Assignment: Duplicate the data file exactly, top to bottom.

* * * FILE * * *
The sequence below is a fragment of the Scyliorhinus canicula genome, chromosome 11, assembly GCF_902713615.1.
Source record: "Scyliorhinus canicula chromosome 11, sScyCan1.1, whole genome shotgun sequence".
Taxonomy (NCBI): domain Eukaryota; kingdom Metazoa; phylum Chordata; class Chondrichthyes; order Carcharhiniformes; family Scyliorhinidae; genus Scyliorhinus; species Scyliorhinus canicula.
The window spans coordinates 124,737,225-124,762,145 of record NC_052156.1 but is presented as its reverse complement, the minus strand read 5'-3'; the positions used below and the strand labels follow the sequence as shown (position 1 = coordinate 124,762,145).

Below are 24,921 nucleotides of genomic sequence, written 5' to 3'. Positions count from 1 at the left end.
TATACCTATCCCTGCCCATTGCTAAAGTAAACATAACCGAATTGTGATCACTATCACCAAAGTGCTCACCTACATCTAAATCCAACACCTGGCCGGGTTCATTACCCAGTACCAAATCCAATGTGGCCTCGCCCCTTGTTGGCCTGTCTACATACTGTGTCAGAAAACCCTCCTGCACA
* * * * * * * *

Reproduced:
The sequence below is a fragment of the Scyliorhinus canicula genome, chromosome 11, assembly GCF_902713615.1.
Source record: "Scyliorhinus canicula chromosome 11, sScyCan1.1, whole genome shotgun sequence".
Taxonomy (NCBI): domain Eukaryota; kingdom Metazoa; phylum Chordata; class Chondrichthyes; order Carcharhiniformes; family Scyliorhinidae; genus Scyliorhinus; species Scyliorhinus canicula.
The window spans coordinates 124,737,225-124,762,145 of record NC_052156.1 but is presented as its reverse complement, the minus strand read 5'-3'; the positions used below and the strand labels follow the sequence as shown (position 1 = coordinate 124,762,145).

Below are 24,921 nucleotides of genomic sequence, written 5' to 3'. Positions count from 1 at the left end.
TATACCTATCCCTGCCCATTGCTAAAGTAAACATAACCGAATTGTGATCACTATCACCAAAGTGCTCACCTACATCTAAATCCAACACCTGGCCGGGTTCATTACCCAGTACCAAATCCAATGTGGCCTCGCCCCTTGTTGGCCTGTCTACATACTGTGTCAGAAAACCCTCCTGCACA